warspite1


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Ostkrieg was a good book - lengthy and very dry - but an interesting read nonetheless.

One of the interesting things about The Villa, The Lake, The Meeting is identifying many of the things that appeared in the excellent drama Conspiracy. As per above, because of the lack of minutes etc no one knows exactly what was said at the meeting.

However, I was able to identify many instances where the scriptwriters have obviously sourced their interpretations of the characters behaviour at the conference. For example Stuckhart was seen as doing a volte-face at Wannsee. Eichmann specifically mentioned this at his trial as it made a big impression on him. In Conspiracy Stuckart does a volte-face and the reason (maybe real or maybe just artistic licence) is that Heydrich 'has a little word in his shell-like". Something to the effect that "you wouldn't want the SS to start taking a special interest in you...."

< Message edited by warspite1 -- 11/16/2017 6:40:55 AM >


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RE: What Book Are You Reading at the moment? - 11/16/2017 8:54:40 AM   
loki100


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quote:

ORIGINAL: warspite1

Ostkrieg was a good book - lengthy and very dry - but an interesting read nonetheless.

...


aye, it probably is the best I have read for tieing together the strands of Nazi political theory, the holocaust and the conduct of military actions. Its weakness is in the final third.

Its very clear he is a specialist in German history not Soviet (not even sure he can actually read Russian). So his coverage of the Soviet victories from 43-45 is pretty superficial. The old trope about the Soviets driving their tanks into an anti-tank ditch at Kursk gets an airing [1], and it all comes down to them having more men/guns than the Germans not that they had actually worked out a military doctrine that fitted well with their training, organisation and style of military equipment.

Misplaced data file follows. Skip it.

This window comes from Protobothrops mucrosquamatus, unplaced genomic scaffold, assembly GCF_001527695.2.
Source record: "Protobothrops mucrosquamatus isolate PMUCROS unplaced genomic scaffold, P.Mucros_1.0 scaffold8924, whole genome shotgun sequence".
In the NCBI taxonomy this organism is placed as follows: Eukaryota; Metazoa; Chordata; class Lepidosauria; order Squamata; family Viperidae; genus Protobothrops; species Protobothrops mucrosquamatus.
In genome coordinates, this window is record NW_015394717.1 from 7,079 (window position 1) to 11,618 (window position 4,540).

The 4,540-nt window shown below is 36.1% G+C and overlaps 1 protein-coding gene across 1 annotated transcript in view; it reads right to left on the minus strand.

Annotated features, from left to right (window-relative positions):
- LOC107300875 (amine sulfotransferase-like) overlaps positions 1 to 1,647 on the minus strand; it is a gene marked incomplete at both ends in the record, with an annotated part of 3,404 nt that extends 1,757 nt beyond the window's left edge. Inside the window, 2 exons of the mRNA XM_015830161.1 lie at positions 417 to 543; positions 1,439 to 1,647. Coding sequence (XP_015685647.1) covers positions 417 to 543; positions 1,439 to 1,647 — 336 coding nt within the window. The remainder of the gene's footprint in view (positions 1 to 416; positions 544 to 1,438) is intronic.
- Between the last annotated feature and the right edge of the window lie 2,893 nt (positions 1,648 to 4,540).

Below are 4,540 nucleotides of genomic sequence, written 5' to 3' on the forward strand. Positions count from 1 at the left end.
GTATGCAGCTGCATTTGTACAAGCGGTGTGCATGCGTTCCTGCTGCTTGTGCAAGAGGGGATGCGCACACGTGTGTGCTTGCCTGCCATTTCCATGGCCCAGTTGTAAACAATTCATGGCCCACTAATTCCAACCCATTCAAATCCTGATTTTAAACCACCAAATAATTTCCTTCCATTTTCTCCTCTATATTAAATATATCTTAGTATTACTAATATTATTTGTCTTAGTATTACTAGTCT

[1] For what its worth, I think it is possible that some Soviet tanks went into a ditch. Rotmistrov's counter-attack involved attacking down a narrow valley, swinging around a hill to engage the Germans. Due to the space, his brigades went in in echelon and provided easy targets. Its clear it was chaotic and formations fell apart as they tried to find a way through and so on.

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Others at AGEOD
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RE: What Book Are You Reading at the moment? - 11/16/2017 5:01:03 PM   
warspite1


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quote:

ORIGINAL: loki100


quote:

ORIGINAL: warspite1

Ostkrieg was a good book - lengthy and very dry - but an interesting read nonetheless.

...


aye, it probably is the best I have read for tieing together the strands of Nazi political theory, the holocaust and the conduct of military actions. Its weakness is in the final third.

Its very clear he is a specialist in German history not Soviet (not even sure he can actually read Russian). So his coverage of the Soviet victories from 43-45 is pretty superficial. The old trope about the Soviets driving their tanks into an anti-tank ditch at Kursk gets an airing [1], and it all comes down to them having more men/guns than the Germans not that they had actually worked out a military doctrine that fitted well with their training, organisation and style of military equipment.

[1] For what its worth, I think it is possible that some Soviet tanks went into a ditch. Rotmistrov's counter-attack involved attacking down a narrow valley, swinging around a hill to engage the Germans. Due to the space, his brigades went in in echelon and provided easy targets. Its clear it was chaotic and formations fell apart as they tried to find a way through and so on.
warspite1

I think it's fair to say your knowledge of the Soviet Front is probably greater than most here - and certainly mine


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RE: What Book Are You Reading at the moment? - 11/17/2017 2:35:05 AM   
warspite1


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Next book to be read is The SS Alibi of a Nation 1922-1945 (Reitlinger). This was written in 1956 but is recommended by Martin Gilbert who did the forward when it was re-printed in the early 80's.

I continue to read the monster The Right of the Line but this is too big a tome to carry in my bag to work so save for weekend reading!

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RE: What Book Are You Reading at the moment? - 11/17/2017 3:03:11 PM   
Rodwonder

 

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Grant- Ron Chernow I'm 80 pages in and so far so good.